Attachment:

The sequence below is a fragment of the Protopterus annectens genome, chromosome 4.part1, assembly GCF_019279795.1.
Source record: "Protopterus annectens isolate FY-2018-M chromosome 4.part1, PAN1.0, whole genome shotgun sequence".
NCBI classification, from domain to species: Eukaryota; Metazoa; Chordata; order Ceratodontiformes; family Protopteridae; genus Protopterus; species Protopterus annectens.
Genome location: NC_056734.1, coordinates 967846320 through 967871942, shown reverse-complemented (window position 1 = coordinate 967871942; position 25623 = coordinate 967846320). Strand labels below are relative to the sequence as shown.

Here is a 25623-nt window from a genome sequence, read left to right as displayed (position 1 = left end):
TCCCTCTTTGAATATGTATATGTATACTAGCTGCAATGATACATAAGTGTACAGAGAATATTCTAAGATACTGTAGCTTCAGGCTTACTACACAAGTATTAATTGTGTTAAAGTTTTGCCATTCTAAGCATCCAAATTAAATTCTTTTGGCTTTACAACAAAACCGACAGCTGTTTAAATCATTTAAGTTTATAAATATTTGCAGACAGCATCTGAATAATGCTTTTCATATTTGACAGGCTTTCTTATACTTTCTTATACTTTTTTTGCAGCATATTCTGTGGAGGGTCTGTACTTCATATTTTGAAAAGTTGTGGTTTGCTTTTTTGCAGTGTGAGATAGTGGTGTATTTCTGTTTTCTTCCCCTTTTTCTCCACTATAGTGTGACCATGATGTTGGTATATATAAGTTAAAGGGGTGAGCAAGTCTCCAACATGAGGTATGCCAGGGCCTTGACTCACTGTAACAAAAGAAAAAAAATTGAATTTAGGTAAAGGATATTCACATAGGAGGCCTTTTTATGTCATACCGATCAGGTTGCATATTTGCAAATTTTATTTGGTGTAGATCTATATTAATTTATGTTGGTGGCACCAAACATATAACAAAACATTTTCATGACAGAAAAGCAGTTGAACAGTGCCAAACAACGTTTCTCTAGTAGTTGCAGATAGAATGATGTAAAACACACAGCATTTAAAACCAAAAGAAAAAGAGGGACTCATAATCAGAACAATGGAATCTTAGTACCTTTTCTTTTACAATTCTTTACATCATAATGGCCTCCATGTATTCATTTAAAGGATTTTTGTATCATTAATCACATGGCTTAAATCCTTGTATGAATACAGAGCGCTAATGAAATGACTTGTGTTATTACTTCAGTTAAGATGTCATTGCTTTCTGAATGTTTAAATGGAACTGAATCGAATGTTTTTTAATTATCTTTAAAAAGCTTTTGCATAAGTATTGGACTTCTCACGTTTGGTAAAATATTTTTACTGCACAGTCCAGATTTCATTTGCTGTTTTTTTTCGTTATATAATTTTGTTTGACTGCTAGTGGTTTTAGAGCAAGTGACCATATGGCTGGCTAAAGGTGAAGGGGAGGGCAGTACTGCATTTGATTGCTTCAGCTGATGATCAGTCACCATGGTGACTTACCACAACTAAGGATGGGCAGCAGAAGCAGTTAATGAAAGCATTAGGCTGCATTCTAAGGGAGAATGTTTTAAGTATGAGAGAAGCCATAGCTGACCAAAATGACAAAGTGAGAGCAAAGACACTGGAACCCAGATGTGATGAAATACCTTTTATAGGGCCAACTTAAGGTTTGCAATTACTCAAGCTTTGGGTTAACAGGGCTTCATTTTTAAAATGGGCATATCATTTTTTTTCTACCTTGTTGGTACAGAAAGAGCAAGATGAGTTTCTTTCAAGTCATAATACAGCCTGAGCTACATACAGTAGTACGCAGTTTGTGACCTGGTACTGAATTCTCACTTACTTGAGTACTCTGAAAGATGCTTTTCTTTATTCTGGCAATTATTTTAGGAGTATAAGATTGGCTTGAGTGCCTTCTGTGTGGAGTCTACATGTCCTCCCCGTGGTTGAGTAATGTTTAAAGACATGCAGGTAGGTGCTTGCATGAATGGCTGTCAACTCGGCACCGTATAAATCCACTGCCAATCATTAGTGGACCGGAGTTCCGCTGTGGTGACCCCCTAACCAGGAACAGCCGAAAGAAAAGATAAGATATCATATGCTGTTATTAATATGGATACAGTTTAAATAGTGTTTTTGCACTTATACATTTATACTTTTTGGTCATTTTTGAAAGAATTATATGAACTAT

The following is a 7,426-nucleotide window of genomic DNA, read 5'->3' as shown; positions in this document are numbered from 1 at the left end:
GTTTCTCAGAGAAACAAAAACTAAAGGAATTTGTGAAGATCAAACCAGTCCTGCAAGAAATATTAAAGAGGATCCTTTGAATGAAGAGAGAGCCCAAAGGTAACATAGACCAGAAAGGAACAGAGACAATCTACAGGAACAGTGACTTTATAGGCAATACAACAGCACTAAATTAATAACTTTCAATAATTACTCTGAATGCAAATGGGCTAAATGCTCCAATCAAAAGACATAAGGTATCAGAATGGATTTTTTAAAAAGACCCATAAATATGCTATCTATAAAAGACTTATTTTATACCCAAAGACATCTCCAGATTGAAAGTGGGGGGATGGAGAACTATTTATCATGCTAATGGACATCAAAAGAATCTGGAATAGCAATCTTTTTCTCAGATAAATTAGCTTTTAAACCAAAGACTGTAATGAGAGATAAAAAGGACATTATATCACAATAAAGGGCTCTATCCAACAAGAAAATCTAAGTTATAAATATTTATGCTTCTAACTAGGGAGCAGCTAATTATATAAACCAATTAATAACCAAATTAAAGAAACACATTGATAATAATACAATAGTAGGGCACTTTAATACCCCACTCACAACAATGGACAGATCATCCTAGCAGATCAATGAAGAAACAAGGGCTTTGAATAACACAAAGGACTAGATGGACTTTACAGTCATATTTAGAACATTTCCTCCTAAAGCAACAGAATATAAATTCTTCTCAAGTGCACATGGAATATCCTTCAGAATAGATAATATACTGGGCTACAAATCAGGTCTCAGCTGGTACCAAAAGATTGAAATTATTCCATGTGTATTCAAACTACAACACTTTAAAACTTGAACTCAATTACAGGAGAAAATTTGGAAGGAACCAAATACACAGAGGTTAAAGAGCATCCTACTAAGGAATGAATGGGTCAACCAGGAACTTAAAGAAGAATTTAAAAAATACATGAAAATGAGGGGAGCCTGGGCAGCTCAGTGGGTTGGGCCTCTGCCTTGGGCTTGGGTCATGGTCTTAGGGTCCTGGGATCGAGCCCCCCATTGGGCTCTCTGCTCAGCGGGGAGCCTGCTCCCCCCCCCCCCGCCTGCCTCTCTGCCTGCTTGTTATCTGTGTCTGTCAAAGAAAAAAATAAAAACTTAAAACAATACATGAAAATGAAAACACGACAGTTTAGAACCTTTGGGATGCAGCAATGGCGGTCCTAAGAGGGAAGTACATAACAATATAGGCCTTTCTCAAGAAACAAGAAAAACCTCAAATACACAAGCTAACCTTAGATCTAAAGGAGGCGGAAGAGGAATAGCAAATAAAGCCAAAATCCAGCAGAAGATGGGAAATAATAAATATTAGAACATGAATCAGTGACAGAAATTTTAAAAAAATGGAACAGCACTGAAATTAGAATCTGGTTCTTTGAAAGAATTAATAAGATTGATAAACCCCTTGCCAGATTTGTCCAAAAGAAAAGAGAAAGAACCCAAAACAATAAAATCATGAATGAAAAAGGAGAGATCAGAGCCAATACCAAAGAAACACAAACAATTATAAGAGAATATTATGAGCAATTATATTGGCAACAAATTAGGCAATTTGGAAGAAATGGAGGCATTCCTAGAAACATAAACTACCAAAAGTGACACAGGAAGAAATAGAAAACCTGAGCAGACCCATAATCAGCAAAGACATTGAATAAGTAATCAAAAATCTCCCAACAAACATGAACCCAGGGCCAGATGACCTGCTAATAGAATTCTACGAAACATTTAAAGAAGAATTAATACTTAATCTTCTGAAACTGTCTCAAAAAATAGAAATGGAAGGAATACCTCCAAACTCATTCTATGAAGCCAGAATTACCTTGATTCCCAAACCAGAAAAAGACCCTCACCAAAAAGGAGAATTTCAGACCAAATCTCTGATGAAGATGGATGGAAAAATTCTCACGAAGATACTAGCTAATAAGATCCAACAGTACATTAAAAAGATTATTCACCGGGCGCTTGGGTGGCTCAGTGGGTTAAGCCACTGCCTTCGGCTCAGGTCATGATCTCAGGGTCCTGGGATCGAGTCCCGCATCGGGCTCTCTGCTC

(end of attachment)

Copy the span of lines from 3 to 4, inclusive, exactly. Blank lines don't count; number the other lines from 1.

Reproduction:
NCBI classification, from domain to species: Eukaryota; Metazoa; Chordata; order Ceratodontiformes; family Protopteridae; genus Protopterus; species Protopterus annectens.
Genome location: NC_056734.1, coordinates 967846320 through 967871942, shown reverse-complemented (window position 1 = coordinate 967871942; position 25623 = coordinate 967846320). Strand labels below are relative to the sequence as shown.